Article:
Evaluation report

The Contribution of Prevention Work to ICRC Protection of Civilians Engagement

Steets et al ICRC 2024
The former President of the ICRC, Peter Maurer, confers with ICRC staff in Syria. (Source: Flickr/​International Committee of the Red Cross. License: BY-NC-ND 2.0.)
Julia Steets, Ed Scheinkenberg, Valentine Hambye-Verbrugghen

Between December 2022 and September 2023, an independent team from GPPi and the Humanitarian Exchange and Research Centre (HERE-Geneva) evaluated whether and how the International Committee of the Red Cross’s (ICRC) prevention work contributes to its protection engagements in crisis contexts. The evaluation team reviewed relevant documents, interviewed 46 ICRC staff members, analyzed survey responses provided by 69 ICRC staff members, and conducted case study research on two delegations.

Overall, ICRC staff members recognize both that the organization, through its prevention activities, pursues broader objectives in terms of directly increasing key actors’ compliance with humanitarian law and that these activities add value by preparing the ground for the ICRC’s protection work. From the survey emerged 47 examples of how prevention activities supported protection engagements and only 3 respondents stated that they did not see this kind of contribution in the context they were currently working in. On average, survey respondents rated the importance of prevention work for protection engagements in their current contexts as 66 out of 100. Staff members with management functions assessed this link most positively, with an average rating of 74 out of 100.

A central effect of the ICRC’s prevention activities – which are implemented by all ICRC staff, but particularly by Military and Armed Forces Delegates, Police and Gendarmerie Delegates, Legal Advisers, Communications Managers or Advisers, Policy Advisers, Multilateral Affairs Advisers, and Networking Delegates – is that they strengthen key stakeholders’ understanding of humanitarian law and of the ICRC. The research also found that that prevention activities help build trusted contacts: 52 survey respondents agreed that prevention work helped generate trustful relationships that can be used to pass on protection messages.

ICRC staff members consulted for the evaluation also concur that internal cooperation makes both prevention and protection activities more effective. Protection staff, for example, benefit from a better understanding of military dynamics and tactics; appreciate advice on how to frame, word and time protection messages; and profit from prevention insights when interpreting protection incidents. At the same time, prevention activities are seen as more relevant when they focus on the types of violations and the kinds of stakeholders that protection colleagues have identified as a priority. Trainings and information sessions on humanitarian law and the role of the ICRC are more specific, hands-on and relevant when protection staff participate in them.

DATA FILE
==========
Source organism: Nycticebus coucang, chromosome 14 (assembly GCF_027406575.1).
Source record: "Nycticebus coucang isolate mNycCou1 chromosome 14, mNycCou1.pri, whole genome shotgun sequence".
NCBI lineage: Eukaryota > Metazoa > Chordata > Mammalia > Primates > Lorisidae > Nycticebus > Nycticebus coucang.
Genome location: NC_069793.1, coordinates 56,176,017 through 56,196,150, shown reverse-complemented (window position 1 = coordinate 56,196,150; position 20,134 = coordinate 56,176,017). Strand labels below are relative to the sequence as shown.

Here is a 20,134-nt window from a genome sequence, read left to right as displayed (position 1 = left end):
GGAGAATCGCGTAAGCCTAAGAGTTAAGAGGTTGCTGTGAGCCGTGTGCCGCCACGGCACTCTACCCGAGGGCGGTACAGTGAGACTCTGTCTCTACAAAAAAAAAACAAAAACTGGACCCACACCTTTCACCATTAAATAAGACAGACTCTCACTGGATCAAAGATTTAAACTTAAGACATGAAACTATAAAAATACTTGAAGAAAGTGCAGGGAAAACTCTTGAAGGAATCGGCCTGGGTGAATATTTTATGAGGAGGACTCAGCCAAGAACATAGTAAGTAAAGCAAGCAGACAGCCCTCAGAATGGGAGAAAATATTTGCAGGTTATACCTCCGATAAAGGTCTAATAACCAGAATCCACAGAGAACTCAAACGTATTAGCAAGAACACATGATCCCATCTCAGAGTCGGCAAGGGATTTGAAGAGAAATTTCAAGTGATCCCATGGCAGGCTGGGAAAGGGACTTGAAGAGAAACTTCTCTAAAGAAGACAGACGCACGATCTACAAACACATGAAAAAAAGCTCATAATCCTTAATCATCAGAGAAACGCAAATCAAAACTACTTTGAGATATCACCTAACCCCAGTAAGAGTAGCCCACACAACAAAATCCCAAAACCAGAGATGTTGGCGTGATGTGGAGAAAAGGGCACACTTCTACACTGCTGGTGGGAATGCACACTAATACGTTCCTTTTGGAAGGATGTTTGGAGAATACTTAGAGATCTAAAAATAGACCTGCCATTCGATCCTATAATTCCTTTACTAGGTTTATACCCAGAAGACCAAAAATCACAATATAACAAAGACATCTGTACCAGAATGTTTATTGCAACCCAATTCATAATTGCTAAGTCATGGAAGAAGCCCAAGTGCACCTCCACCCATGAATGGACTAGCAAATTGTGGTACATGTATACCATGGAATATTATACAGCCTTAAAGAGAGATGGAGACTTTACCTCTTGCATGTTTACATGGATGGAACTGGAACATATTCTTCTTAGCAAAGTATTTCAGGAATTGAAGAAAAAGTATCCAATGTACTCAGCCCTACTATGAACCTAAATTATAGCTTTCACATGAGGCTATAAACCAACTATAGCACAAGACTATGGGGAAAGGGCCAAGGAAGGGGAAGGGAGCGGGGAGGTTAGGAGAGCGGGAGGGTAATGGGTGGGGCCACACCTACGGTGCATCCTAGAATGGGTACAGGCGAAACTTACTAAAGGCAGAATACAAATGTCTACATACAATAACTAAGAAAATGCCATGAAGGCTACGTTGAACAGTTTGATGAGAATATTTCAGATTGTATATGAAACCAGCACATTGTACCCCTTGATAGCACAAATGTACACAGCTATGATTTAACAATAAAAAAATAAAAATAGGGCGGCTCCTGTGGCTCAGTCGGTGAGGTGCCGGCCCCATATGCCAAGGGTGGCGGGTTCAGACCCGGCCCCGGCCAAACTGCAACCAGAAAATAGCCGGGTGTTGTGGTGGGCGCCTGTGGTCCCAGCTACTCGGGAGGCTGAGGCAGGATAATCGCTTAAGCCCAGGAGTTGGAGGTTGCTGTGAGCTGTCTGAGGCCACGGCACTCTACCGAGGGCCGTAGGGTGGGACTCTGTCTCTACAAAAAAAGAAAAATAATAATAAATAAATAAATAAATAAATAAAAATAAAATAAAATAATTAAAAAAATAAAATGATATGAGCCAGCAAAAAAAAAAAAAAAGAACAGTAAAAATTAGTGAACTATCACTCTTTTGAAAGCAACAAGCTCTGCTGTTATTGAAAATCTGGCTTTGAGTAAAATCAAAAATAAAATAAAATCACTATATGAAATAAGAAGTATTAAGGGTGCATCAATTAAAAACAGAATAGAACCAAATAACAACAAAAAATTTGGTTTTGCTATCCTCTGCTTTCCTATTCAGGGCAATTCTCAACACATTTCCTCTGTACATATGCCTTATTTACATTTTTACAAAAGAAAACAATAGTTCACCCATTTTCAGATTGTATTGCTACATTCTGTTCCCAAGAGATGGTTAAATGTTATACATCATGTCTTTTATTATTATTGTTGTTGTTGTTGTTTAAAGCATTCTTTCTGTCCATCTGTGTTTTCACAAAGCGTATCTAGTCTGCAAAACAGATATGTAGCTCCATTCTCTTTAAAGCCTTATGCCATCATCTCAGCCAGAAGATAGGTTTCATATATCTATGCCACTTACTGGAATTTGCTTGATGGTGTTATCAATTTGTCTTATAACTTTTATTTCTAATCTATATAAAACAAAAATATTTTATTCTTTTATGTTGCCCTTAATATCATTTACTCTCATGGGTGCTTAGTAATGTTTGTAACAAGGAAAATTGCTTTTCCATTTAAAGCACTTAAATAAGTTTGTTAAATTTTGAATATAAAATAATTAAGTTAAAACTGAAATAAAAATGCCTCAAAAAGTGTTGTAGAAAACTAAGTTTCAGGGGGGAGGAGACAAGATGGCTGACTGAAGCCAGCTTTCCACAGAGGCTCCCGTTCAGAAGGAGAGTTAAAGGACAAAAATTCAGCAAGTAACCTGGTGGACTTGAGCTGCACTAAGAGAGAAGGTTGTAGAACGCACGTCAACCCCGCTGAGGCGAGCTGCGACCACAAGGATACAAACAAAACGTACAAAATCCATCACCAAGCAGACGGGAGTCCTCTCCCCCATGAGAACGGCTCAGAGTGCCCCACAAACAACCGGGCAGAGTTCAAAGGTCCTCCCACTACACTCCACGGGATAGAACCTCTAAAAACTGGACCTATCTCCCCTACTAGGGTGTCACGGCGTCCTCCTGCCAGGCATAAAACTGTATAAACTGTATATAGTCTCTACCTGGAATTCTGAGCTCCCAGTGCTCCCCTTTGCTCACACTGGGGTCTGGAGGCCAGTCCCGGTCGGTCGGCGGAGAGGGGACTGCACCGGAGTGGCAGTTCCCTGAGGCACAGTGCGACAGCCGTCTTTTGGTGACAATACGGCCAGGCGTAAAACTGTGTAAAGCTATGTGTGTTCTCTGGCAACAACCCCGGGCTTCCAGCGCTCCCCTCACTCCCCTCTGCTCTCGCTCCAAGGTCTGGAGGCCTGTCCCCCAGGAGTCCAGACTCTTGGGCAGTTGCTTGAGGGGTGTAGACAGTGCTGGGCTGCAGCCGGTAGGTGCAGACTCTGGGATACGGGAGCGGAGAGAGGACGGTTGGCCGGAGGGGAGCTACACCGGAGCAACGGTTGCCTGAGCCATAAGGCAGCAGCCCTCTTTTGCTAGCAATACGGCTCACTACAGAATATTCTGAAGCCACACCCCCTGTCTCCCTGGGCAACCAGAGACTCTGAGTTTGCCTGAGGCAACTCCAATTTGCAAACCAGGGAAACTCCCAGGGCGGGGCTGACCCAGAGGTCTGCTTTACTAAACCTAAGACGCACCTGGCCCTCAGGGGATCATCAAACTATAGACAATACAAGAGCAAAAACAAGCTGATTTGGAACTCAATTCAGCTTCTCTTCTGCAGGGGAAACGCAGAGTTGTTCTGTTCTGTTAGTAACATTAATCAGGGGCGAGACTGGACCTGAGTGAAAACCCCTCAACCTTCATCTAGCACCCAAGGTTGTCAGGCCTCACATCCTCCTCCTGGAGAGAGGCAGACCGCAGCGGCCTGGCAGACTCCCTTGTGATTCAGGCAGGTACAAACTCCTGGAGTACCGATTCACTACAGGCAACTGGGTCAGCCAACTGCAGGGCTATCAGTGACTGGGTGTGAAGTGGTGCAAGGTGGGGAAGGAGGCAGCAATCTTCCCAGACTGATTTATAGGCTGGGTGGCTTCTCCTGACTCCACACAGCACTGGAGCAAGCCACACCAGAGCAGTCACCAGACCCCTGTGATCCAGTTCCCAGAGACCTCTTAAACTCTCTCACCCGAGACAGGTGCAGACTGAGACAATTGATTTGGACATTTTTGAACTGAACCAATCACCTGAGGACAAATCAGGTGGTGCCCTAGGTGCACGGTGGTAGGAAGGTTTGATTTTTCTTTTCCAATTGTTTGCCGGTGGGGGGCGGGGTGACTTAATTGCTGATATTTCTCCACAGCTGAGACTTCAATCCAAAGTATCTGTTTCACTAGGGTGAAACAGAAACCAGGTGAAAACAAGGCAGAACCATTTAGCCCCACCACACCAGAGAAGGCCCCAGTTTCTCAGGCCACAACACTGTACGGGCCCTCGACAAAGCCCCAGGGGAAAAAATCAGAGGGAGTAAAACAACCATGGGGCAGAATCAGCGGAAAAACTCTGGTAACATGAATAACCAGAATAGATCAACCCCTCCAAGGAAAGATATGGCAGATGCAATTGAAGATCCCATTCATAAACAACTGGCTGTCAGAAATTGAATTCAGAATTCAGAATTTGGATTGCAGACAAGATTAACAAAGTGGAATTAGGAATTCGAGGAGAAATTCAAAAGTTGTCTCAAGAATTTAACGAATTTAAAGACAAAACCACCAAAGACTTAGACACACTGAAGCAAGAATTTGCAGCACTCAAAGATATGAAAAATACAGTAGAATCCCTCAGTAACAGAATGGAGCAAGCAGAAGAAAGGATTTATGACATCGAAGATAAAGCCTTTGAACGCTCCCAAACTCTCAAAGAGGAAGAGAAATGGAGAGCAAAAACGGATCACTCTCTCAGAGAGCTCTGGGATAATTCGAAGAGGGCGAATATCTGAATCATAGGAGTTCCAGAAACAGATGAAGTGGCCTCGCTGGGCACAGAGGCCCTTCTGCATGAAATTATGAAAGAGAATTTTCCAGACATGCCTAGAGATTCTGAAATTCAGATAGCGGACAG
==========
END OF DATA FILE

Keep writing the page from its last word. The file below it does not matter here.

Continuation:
However, across roles and categories, there is a strong perception among all ICRC staff members consulted that there is often not enough internal cooperation and that synergies remain underutilized. Related key issues are that protection and prevention staff often lack an understanding of what common objectives they are working toward; and that they limit cooperation because they fear potential negative effects: protection colleagues often mentioned concerns they have about sharing confidential information with prevention staff, while prevention colleagues worry that protection interventions may damage the trustful relationships they have built.

The evaluation team concludes that strengthening the synergies between prevention and protection activities should be an important objective for reform at the ICRC. Four main recommendations can help the organization do so:

  1. Ensure that prevention and protection activities have clearly defined and well-understood shared objectives;
  2. Systematically contextualize prevention activities and focus them more strategically on behavioral change;
  3. Strengthen capacities and incentives for cooperation;
  4. Explicitly address issues around organizational culture.

For more details on the evaluation findings and on these recommendations, read the full Executive Summary.